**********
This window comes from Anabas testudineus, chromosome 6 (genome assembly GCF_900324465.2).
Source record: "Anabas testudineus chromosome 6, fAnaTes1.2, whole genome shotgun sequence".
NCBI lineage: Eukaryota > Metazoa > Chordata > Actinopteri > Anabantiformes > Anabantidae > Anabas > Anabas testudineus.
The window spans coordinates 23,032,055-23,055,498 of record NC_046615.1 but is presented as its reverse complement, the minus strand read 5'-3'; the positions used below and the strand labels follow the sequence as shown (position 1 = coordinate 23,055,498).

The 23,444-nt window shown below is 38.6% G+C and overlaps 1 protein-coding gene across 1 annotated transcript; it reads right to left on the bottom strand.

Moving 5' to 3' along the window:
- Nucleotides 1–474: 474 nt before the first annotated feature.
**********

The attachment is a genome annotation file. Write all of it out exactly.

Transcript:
This window comes from Anabas testudineus, chromosome 6 (genome assembly GCF_900324465.2).
Source record: "Anabas testudineus chromosome 6, fAnaTes1.2, whole genome shotgun sequence".
NCBI lineage: Eukaryota > Metazoa > Chordata > Actinopteri > Anabantiformes > Anabantidae > Anabas > Anabas testudineus.
The window spans coordinates 23,032,055-23,055,498 of record NC_046615.1 but is presented as its reverse complement, the minus strand read 5'-3'; the positions used below and the strand labels follow the sequence as shown (position 1 = coordinate 23,055,498).

The 23,444-nt window shown below is 38.6% G+C and overlaps 1 protein-coding gene across 1 annotated transcript; it reads right to left on the bottom strand.

Moving 5' to 3' along the window:
- Nucleotides 1–474: 474 nt before the first annotated feature.